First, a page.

Tuesday, August 30, 2011
Teen Dystopian Fiction
Margaret K. McElderry Books (June 7, 2011)
Saba has spent her whole life in Silverlake, a dried-up wasteland ravaged by constant sandstorms. The Wrecker civilization has long been destroyed, leaving only landfills for Saba and her family to scavenge from. That's fine by her, as long as her beloved twin brother Lugh is around. But when a monster sandstorm arrives, along with four cloaked horsemen, Saba's world is shattered. Lugh is captured, and Saba embarks on an epic quest to get him back. Suddenly thrown into the lawless, ugly reality of the world outside of desolate Silverlake, Saba is lost without Lugh to guide her. So perhaps the most surprising thing of all is what Saba learns about herself: she's a fierce fighter, an unbeatable survivor, and a cunning opponent. And she has the power to take down a corrupt society from the inside. Teamed up with a handsome daredevil named Jack and a gang of girl revolutionaries called the Free Hawks, Saba stages a showdown that will change the course of her own civilization.
An amazing first book by a very promising author. The characters were great! I even liked the bad guys. A real page-turner, the action and tension escalates with each and every page. I can't wait for the next one! I just hope it is as satisfying as the first! This is a must-read if you enjoyed Hunger Games, The Maze Runner, and The Knife of Never Letting Go.
Wednesday, August 24, 2011
by Maurissa Guibord
Delacorte Books for Young Readers; First Edition edition (January 11, 2011)
Tessa doesn't believe in magic. Or Fate. But there's something weird about the dusty unicorn tapestry she discovers in a box of old books. She finds the creature woven within it compelling and frightening. After the tapestry comes into her possession, Tessa experiences dreams of the past and scenes from a brutal hunt that she herself participated in. When she accidentally pulls a thread from the tapestry, Tessa releases a terrible centuries old secret. She also meets William de Chaucy, an irresistible 16th-century nobleman. His fate is as inextricably tied to the tapestry as Tessa's own. Together, they must correct the wrongs of the past. But then the Fates step in, making a tangled mess of Tessa's life. Now everyone she loves will be destroyed unless Tessa does their bidding and defeats a cruel and crafty ancient enemy.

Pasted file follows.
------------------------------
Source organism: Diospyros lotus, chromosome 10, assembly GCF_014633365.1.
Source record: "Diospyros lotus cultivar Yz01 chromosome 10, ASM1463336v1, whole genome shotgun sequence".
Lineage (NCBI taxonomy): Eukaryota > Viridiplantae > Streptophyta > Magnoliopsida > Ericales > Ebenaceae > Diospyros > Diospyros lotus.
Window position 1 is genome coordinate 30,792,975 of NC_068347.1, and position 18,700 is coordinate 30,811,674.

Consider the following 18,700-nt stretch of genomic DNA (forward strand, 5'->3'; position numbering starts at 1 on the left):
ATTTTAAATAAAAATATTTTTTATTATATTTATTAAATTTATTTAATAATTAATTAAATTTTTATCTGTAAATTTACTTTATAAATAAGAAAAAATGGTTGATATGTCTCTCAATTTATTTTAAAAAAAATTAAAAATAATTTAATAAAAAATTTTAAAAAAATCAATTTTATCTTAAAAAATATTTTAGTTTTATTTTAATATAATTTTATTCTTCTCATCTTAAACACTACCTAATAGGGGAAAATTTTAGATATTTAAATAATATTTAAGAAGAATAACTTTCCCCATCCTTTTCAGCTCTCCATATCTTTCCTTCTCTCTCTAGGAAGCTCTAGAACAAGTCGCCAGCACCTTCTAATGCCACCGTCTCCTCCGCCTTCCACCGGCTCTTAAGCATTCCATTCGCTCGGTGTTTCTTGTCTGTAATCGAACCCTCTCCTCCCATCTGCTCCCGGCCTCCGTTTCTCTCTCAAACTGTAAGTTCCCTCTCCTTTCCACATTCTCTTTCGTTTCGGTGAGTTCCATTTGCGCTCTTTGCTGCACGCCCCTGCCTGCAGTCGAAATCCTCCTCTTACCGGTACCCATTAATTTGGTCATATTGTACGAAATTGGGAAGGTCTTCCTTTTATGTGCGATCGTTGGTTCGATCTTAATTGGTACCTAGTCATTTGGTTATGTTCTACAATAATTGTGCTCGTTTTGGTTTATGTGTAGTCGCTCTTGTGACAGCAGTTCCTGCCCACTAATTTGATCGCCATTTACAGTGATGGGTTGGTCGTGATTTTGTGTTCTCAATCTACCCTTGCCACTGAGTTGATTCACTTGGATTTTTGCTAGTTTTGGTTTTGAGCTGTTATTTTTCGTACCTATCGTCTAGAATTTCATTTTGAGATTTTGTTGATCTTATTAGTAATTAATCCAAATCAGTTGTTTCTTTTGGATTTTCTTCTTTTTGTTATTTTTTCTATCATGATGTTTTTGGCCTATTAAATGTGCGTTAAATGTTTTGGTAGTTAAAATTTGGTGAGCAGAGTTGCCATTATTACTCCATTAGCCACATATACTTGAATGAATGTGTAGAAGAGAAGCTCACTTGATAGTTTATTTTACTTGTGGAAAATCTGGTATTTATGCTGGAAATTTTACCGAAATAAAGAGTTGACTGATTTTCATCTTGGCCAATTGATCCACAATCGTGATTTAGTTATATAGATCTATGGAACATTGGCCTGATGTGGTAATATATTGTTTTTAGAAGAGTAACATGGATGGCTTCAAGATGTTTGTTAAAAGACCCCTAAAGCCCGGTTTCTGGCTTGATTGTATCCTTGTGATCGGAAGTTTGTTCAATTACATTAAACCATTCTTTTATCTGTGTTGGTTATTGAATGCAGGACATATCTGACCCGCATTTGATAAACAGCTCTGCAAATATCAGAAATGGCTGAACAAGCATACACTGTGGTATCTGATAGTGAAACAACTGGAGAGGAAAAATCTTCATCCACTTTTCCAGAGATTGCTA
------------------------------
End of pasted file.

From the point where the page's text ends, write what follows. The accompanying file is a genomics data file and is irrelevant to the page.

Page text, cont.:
A fun and magical new entry in the genre of "supernatural" teen romances. Having loved unicorns as a child this book brought back their magic to me. Tessa is a completely believable young heroine who is swept up into a chaotic twist of events. Will is a dashing young love interest that will capture your heart as he struggles to adjust to his new time and place in the fabric of life.
Monday, August 8, 2011
by Ann Aguirre
New York : Feiwel and Friends, 2011
young adult futuristic fiction
Product Description from amazon.com
WELCOME TO THE APOCALYPSE In Deuce's world, people earn the right to a name only if they survive their first fifteen years. By that point, each unnamed 'brat' has trained into one of three groups-Breeders, Builders, or Hunters, identifiable by the number of scars they bear on their arms. Deuce has wanted to be a Huntress for as long as she can remember.
As a Huntress, her purpose is clear--to brave the dangerous tunnels outside the enclave and bring back meat to feed the group while evading ferocious monsters known as Freaks. She's worked toward this goal her whole life, and nothing's going to stop her, not even a beautiful, brooding Hunter named Fade. When the mysterious boy becomes her partner, Deuce's troubles are just beginning...